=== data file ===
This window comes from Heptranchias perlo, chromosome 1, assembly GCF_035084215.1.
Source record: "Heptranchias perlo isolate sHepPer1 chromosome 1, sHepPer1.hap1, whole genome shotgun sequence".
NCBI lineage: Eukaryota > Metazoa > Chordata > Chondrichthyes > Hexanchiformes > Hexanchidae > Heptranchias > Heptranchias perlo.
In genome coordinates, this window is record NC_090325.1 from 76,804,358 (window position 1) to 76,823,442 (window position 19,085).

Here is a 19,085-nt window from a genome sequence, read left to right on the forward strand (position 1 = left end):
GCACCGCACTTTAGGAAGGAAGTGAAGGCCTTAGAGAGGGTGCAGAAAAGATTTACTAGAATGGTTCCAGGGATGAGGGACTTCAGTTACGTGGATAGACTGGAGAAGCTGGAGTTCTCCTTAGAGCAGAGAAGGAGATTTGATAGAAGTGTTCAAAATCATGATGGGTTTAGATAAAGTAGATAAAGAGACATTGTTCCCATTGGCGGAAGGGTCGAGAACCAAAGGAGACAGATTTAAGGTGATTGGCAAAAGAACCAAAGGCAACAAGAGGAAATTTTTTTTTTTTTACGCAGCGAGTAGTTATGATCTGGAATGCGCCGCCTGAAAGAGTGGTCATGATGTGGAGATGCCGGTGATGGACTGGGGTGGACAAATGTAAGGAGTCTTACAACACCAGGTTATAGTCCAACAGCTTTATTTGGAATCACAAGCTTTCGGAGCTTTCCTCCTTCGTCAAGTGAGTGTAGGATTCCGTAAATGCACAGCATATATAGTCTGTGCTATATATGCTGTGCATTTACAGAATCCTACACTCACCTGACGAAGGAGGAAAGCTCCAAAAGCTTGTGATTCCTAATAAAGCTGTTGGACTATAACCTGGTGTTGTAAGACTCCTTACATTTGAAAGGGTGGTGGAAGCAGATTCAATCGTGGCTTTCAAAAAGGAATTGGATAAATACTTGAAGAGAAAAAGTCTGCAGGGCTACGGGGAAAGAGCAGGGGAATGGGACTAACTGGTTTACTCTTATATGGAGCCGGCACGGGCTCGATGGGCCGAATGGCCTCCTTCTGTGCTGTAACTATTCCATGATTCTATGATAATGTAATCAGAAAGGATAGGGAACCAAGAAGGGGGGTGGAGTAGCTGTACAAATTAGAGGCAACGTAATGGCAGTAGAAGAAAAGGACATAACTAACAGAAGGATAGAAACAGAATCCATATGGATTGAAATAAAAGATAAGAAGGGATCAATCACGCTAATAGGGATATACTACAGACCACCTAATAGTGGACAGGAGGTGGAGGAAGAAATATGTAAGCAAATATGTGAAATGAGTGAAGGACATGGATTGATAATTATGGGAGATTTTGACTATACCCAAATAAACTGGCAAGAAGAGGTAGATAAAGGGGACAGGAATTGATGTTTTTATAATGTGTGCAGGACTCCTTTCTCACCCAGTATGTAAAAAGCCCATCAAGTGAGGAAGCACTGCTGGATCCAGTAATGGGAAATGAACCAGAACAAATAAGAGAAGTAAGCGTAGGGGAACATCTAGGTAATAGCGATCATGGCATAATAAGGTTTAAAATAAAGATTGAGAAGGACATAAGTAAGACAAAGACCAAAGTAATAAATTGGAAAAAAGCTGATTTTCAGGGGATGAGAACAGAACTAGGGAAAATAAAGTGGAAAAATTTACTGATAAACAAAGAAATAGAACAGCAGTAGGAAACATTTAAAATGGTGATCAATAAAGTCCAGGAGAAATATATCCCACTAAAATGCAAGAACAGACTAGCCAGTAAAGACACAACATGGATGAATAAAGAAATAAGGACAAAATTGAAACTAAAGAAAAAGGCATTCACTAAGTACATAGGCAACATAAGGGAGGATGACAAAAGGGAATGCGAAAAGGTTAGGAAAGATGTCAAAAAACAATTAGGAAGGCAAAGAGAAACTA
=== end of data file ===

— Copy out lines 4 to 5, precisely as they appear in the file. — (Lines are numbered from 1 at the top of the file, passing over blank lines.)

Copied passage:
In genome coordinates, this window is record NC_090325.1 from 76,804,358 (window position 1) to 76,823,442 (window position 19,085).

Here is a 19,085-nt window from a genome sequence, read left to right on the forward strand (position 1 = left end):